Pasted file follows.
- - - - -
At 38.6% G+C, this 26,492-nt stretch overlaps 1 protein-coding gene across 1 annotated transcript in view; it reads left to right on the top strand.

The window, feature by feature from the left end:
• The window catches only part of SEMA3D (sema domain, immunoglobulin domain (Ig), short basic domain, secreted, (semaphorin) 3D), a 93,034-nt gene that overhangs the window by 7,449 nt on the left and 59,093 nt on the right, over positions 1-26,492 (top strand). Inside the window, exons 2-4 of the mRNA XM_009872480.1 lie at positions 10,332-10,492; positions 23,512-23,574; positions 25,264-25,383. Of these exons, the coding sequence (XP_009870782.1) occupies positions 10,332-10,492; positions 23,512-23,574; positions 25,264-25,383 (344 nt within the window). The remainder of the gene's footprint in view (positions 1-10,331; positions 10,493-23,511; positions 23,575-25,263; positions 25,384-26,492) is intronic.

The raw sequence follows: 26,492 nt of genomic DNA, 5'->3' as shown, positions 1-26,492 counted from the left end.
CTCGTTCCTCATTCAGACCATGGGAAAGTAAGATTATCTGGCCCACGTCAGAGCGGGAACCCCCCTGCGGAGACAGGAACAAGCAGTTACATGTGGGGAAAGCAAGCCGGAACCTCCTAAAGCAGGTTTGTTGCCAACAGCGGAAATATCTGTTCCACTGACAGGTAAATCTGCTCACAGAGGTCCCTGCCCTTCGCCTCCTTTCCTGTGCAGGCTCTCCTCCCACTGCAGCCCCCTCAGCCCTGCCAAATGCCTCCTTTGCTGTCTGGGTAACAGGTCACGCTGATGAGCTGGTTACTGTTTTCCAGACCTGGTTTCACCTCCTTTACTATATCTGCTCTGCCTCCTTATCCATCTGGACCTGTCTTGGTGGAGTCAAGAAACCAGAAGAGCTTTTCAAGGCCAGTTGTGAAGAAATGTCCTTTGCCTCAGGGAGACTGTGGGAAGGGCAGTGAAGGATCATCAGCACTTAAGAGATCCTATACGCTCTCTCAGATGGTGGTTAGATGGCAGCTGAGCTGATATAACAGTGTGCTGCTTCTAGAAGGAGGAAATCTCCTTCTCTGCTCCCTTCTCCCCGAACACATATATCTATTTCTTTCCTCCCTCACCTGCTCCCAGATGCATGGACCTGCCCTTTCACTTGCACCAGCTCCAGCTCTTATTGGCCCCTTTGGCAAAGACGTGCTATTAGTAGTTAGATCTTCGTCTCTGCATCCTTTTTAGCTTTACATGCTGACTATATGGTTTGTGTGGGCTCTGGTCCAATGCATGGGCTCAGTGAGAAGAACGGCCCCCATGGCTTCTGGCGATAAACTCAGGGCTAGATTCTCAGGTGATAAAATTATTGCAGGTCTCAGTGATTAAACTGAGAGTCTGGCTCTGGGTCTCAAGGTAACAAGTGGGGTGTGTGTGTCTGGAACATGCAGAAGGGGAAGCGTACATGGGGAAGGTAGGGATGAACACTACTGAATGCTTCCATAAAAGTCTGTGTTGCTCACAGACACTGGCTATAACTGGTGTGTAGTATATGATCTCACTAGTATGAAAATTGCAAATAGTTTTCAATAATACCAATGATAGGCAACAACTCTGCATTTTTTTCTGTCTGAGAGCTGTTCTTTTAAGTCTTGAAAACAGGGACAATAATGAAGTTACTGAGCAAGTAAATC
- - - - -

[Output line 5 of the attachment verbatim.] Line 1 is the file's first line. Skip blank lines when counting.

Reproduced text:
CTCGTTCCTCATTCAGACCATGGGAAAGTAAGATTATCTGGCCCACGTCAGAGCGGGAACCCCCCTGCGGAGACAGGAACAAGCAGTTACATGTGGGGAAAGCAAGCCGGAACCTCCTAAAGCAGGTTTGTTGCCAACAGCGGAAATATCTGTTCCACTGACAGGTAAATCTGCTCACAGAGGTCCCTGCCCTTCGCCTCCTTTCCTGTGCAGGCTCTCCTCCCACTGCAGCCCCCTCAGCCCTGCCAAATGCCTCCTTTGCTGTCTGGGTAACAGGTCACGCTGATGAGCTGGTTACTGTTTTCCAGACCTGGTTTCACCTCCTTTACTATATCTGCTCTGCCTCCTTATCCATCTGGACCTGTCTTGGTGGAGTCAAGAAACCAGAAGAGCTTTTCAAGGCCAGTTGTGAAGAAATGTCCTTTGCCTCAGGGAGACTGTGGGAAGGGCAGTGAAGGATCATCAGCACTTAAGAGATCCTATACGCTCTCTCAGATGGTGGTTAGATGGCAGCTGAGCTGATATAACAGTGTGCTGCTTCTAGAAGGAGGAAATCTCCTTCTCTGCTCCCTTCTCCCCGAACACATATATCTATTTCTTTCCTCCCTCACCTGCTCCCAGATGCATGGACCTGCCCTTTCACTTGCACCAGCTCCAGCTCTTATTGGCCCCTTTGGCAAAGACGTGCTATTAGTAGTTAGATCTTCGTCTCTGCATCCTTTTTAGCTTTACATGCTGACTATATGGTTTGTGTGGGCTCTGGTCCAATGCATGGGCTCAGTGAGAAGAACGGCCCCCATGGCTTCTGGCGATAAACTCAGGGCTAGATTCTCAGGTGATAAAATTATTGCAGGTCTCAGTGATTAAACTGAGAGTCTGGCTCTGGGTCTCAAGGTAACAAGTGGGGTGTGTGTGTCTGGAACATGCAGAAGGGGAAGCGTACATGGGGAAGGTAGGGATGAACACTACTGAATGCTTCCATAAAAGTCTGTGTTGCTCACAGACACTGGCTATAACTGGTGTGTAGTATATGATCTCACTAGTATGAAAATTGCAAATAGTTTTCAATAATACCAATGATAGGCAACAACTCTGCATTTTTTTCTGTCTGAGAGCTGTTCTTTTAAGTCTTGAAAACAGGGACAATAATGAAGTTACTGAGCAAGTAAATC